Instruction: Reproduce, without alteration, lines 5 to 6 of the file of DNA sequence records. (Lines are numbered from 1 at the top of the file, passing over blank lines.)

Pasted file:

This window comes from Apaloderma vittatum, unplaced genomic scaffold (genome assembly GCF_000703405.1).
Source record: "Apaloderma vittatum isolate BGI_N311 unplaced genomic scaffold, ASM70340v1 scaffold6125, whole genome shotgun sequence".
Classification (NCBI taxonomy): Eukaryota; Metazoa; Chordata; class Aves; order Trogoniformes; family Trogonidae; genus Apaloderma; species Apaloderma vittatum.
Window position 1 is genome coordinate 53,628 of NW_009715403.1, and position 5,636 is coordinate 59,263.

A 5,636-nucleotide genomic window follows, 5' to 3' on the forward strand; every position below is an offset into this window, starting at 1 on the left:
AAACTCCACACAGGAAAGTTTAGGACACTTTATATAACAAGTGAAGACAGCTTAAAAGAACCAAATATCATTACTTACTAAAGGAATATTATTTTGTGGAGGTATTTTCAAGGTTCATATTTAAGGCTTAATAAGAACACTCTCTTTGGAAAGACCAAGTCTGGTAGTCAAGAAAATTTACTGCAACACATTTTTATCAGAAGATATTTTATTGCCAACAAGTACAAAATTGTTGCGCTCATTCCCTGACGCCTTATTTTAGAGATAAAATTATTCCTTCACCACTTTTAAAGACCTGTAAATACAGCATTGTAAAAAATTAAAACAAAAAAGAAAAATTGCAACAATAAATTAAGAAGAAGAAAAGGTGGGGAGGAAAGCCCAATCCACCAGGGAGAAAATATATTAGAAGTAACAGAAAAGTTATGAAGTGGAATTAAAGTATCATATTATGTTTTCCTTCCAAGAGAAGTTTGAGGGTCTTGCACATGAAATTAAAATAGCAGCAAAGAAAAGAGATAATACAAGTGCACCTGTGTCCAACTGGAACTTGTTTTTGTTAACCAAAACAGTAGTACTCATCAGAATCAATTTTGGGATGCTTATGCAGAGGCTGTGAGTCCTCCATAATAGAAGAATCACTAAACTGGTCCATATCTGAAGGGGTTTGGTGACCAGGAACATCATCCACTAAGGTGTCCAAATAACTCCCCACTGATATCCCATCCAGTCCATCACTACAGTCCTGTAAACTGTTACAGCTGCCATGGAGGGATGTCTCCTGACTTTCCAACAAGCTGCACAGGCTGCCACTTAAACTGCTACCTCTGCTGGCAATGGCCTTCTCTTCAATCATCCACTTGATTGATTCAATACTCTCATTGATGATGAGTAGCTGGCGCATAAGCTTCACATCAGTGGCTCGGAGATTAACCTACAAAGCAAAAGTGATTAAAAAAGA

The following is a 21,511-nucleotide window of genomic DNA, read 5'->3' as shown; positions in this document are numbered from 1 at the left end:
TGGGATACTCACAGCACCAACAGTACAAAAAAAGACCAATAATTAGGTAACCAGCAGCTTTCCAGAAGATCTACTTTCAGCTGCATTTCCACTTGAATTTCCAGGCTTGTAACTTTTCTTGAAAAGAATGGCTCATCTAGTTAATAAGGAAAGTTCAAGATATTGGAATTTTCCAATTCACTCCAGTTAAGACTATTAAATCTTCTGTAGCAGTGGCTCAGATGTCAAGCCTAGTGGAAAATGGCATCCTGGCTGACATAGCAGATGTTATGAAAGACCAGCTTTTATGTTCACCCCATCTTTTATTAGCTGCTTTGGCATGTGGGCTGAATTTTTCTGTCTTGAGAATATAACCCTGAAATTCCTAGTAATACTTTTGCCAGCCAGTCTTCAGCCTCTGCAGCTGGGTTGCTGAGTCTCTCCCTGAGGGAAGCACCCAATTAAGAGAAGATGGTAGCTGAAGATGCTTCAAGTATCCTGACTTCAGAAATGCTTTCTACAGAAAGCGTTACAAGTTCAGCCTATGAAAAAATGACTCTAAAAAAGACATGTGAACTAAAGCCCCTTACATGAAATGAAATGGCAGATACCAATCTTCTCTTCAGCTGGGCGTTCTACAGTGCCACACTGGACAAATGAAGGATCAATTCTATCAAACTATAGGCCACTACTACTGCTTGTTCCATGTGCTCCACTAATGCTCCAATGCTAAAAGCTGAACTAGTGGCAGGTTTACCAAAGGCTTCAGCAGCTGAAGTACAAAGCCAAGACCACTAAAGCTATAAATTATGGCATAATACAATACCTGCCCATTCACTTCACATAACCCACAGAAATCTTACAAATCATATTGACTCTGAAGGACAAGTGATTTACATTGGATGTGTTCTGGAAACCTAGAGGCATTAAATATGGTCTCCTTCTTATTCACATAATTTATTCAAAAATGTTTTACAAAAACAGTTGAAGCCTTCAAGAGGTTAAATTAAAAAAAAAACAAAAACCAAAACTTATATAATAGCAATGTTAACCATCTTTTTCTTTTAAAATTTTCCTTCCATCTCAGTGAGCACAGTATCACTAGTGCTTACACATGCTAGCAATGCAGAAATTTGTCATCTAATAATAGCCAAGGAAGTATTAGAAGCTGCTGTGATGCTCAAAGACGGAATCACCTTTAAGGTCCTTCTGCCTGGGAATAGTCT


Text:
A 5,636-nucleotide genomic window follows, 5' to 3' on the forward strand; every position below is an offset into this window, starting at 1 on the left:
AAACTCCACACAGGAAAGTTTAGGACACTTTATATAACAAGTGAAGACAGCTTAAAAGAACCAAATATCATTACTTACTAAAGGAATATTATTTTGTGGAGGTATTTTCAAGGTTCATATTTAAGGCTTAATAAGAACACTCTCTTTGGAAAGACCAAGTCTGGTAGTCAAGAAAATTTACTGCAACACATTTTTATCAGAAGATATTTTATTGCCAACAAGTACAAAATTGTTGCGCTCATTCCCTGACGCCTTATTTTAGAGATAAAATTATTCCTTCACCACTTTTAAAGACCTGTAAATACAGCATTGTAAAAAATTAAAACAAAAAAGAAAAATTGCAACAATAAATTAAGAAGAAGAAAAGGTGGGGAGGAAAGCCCAATCCACCAGGGAGAAAATATATTAGAAGTAACAGAAAAGTTATGAAGTGGAATTAAAGTATCATATTATGTTTTCCTTCCAAGAGAAGTTTGAGGGTCTTGCACATGAAATTAAAATAGCAGCAAAGAAAAGAGATAATACAAGTGCACCTGTGTCCAACTGGAACTTGTTTTTGTTAACCAAAACAGTAGTACTCATCAGAATCAATTTTGGGATGCTTATGCAGAGGCTGTGAGTCCTCCATAATAGAAGAATCACTAAACTGGTCCATATCTGAAGGGGTTTGGTGACCAGGAACATCATCCACTAAGGTGTCCAAATAACTCCCCACTGATATCCCATCCAGTCCATCACTACAGTCCTGTAAACTGTTACAGCTGCCATGGAGGGATGTCTCCTGACTTTCCAACAAGCTGCACAGGCTGCCACTTAAACTGCTACCTCTGCTGGCAATGGCCTTCTCTTCAATCATCCACTTGATTGATTCAATACTCTCATTGATGATGAGTAGCTGGCGCATAAGCTTCACATCAGTGGCTCGGAGATTAACCTACAAAGCAAAAGTGATTAAAAAAGA